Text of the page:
Throughout the turbulent history of Anbar Province, daily life, business, and government have all revolved around its families, clans, and tribes. The province’s rugged people depend upon one another to survive in an austere environment. Their ancestors learned that the only way to endure through the blistering summers, whimsical shifts in the Euphrates River, and even more whimsical changes in government, was by helping each other. The people are close-knit, fiercely loyal, radically independent, and distrusting of outsiders. They have been ruled by the leaders of their clans and tribes for as long as can be remembered. In 2003, the most prominent tribal leader was Sheik Abdullah Al Janabi, the self-proclaimed leader of the city’s governing Shura Council. Janabi’s tribe was the most hostile to the Americans.
With the ever-shifting political climate, the tribes and clans have had little regard for the country’s artificial international boundaries. To the people of Anbar, smuggling is all in a day’s work, a necessity of commerce. As a result, Fallujah is peppered with trucking industry businesses. Flatbeds and long-haul trucks continually clog the main road. Truck stops, machine shops, and junkyards dominate the industrial area. If you need a tire changed, a chassis welded, a radiator soldered, or a new radio installed, Fallujahans stand ready to provide the service. Once the Americans arrived, the people of Fallujah had the talent, resources, and inclination to smuggle weapons and manufacture IEDs.
Fallujah’s main thoroughfare teemed with BMWs, donkey carts, and long-haul trucks. The road was lined with a mixture of magnificent mansions, majestic mosques, multi-storied concrete buildings, and mudbrick shanties. Throughout the city there were many poor neighborhoods, some middle-class areas, and enclaves with luxurious homes. More large mansions and estates lined the banks of the Euphrates River.
Like most Iraqi cities, Fallujah was built of cinder blocks. Nearly every building was surrounded by a wall. Some walls had been meticulously constructed, the obvious work of a proud stonemason. But many had the look of the repetitive cycle of destruction, repair, more destruction, and hasty reassembly, thrown together in a helter-skelter fashion with blocks stacked upon blocks with little or no mortar, just waiting to be pushed over again. Most houses were small, two- or three-story buildings with concrete slab floors and thick roofs. Others were large, with landscaped courtyards, marble floors, and ornate furnishings.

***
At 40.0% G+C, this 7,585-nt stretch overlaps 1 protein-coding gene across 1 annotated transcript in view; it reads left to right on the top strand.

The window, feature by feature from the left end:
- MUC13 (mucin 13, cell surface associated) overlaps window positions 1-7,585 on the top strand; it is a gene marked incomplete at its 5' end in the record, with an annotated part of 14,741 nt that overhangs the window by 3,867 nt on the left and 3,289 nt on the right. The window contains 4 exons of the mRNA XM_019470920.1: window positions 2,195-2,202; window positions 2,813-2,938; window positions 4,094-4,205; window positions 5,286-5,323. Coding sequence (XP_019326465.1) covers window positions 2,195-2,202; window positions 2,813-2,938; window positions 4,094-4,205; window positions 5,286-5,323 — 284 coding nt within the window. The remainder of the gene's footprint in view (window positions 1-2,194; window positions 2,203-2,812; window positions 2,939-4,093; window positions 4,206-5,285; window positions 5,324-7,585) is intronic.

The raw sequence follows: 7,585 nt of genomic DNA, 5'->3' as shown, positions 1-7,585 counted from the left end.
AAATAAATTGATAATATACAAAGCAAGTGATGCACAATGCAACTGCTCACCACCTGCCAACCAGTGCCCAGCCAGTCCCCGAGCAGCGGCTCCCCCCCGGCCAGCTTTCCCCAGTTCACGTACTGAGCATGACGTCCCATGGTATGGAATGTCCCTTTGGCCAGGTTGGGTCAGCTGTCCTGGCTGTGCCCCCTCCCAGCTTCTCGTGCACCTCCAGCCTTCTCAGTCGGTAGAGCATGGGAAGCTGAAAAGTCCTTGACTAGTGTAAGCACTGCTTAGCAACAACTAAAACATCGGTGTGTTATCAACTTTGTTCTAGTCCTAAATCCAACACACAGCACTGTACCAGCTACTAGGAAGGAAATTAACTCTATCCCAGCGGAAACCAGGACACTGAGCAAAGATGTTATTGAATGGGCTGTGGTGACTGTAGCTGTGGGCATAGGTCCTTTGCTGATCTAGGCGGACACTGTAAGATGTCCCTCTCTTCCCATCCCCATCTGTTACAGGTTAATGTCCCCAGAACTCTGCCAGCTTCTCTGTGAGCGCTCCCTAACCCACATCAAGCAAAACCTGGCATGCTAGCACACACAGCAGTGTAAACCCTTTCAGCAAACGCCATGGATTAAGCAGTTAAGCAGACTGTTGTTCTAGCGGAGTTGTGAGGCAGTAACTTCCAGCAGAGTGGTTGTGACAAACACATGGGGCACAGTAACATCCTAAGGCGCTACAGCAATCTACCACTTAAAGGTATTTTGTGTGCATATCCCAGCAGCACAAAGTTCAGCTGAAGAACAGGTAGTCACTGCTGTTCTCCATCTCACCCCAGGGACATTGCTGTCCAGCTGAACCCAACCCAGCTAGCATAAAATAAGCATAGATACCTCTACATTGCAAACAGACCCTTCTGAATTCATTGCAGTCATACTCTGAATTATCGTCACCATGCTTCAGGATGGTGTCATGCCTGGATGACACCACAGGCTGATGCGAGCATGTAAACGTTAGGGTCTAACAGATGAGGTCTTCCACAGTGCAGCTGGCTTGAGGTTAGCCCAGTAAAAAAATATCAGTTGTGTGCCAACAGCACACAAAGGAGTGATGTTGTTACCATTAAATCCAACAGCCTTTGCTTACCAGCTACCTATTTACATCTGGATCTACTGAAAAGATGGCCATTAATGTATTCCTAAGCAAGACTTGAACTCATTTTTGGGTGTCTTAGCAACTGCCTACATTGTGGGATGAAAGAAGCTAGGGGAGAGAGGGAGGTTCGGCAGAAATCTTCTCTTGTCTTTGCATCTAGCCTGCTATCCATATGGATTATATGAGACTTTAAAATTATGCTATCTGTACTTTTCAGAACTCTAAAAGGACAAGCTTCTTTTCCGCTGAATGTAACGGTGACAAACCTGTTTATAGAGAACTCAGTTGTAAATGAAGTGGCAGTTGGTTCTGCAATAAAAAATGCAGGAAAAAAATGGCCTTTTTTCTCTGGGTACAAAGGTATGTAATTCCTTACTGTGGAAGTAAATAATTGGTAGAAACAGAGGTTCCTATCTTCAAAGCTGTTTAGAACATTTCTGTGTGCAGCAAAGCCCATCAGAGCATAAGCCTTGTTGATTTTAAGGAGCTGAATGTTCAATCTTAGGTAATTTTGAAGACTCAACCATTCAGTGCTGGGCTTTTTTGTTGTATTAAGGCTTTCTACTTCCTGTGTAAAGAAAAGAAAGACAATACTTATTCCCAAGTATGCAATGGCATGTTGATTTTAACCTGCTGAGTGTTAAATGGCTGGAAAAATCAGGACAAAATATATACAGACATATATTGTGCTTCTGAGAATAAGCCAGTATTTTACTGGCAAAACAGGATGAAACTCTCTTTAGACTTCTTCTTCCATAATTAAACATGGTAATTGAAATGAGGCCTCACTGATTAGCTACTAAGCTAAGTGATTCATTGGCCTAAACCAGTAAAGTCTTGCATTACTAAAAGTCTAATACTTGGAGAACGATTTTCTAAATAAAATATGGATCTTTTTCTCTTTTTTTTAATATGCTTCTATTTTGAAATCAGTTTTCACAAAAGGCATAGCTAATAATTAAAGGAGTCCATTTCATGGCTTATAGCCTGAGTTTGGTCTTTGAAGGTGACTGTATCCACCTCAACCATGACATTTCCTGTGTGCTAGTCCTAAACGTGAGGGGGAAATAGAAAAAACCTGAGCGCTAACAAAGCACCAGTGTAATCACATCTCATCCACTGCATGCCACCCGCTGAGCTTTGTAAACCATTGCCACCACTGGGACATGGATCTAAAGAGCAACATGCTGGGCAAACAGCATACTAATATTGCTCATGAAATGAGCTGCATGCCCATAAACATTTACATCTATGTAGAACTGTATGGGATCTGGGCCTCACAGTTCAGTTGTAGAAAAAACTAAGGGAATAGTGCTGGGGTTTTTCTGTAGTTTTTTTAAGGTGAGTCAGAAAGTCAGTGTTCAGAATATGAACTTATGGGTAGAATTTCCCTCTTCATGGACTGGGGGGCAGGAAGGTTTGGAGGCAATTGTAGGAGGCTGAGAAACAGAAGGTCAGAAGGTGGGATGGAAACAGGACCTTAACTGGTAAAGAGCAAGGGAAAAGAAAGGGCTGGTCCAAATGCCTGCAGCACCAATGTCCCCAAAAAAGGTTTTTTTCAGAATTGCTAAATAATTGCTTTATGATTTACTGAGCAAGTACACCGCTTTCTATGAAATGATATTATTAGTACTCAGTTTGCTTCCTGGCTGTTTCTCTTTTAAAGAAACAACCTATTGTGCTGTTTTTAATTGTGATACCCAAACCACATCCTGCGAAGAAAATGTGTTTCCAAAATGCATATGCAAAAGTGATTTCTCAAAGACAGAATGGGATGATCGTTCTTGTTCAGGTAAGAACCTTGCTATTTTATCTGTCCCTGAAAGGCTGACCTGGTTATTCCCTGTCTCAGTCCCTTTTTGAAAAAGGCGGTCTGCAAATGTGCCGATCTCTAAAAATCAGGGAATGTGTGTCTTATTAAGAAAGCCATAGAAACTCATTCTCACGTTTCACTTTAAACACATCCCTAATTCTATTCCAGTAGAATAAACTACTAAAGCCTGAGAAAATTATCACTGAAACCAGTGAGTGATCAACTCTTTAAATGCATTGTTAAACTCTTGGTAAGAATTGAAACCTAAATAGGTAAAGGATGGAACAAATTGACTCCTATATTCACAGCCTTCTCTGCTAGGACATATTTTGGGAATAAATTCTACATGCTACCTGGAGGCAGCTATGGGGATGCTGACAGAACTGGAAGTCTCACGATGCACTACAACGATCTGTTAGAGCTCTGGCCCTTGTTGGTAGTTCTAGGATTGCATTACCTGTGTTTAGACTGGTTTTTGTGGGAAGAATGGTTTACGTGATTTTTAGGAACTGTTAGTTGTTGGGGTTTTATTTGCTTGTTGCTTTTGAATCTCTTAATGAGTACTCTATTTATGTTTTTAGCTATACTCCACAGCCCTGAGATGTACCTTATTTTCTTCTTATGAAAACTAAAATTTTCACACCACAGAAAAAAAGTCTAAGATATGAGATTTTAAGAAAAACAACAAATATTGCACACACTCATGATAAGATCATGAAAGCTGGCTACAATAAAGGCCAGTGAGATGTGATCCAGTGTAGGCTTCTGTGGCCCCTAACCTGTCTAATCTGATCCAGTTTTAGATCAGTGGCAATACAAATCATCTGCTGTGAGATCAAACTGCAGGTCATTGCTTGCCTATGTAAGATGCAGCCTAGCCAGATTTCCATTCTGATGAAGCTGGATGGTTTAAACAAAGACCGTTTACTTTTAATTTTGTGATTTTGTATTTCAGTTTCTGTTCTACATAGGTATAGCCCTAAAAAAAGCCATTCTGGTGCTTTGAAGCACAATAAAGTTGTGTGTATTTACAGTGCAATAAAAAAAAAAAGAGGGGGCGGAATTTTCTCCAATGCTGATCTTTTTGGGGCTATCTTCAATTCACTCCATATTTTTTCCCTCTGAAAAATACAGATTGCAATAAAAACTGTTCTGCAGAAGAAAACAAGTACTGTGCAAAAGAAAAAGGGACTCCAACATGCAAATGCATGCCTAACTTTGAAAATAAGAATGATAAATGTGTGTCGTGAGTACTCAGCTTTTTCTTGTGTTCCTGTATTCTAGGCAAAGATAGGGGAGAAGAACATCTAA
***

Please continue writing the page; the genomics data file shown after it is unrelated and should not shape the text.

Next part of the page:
Fallujah’s homes had been built to shelter their residents from the sweltering heat of the Iraqi summers. They also served to protect their residents from the continuous cycle of senseless violence. Concrete walls and roofs were sometimes three feet thick, with another three feet of dirt piled on the flat roofs. They were veritable bunkers. Most courtyard doors were made of sheet metal with two or three locks. Doors leading into homes were either metal or protected by a locked metal gate.
Because of this, Fallujah could not have been more attractive to the resistance. The population was distrusting of outsiders and naturally rebellious. Its workers provided the wherewithal to smuggle weapons, explosives, and foreign fighters. Its craftsmen provided the talent to build bombs, and every home was a mini-fortress.
As 2003 turned to 2004, the cancer inside Fallujah was growing. Most Fallujahans were unemployed. The insurgents launched attacks on nearby Baghdad and to control commercial traffic. The city was home to gunrunners and smugglers. It seemed as if every storefront had a backroom full of weapons. Everyone knew who specialized in particular items: some sold machine guns, and others provided sophisticated night-vision devices. The local bazaars were crawling with merchants of death.Read the full post and comments »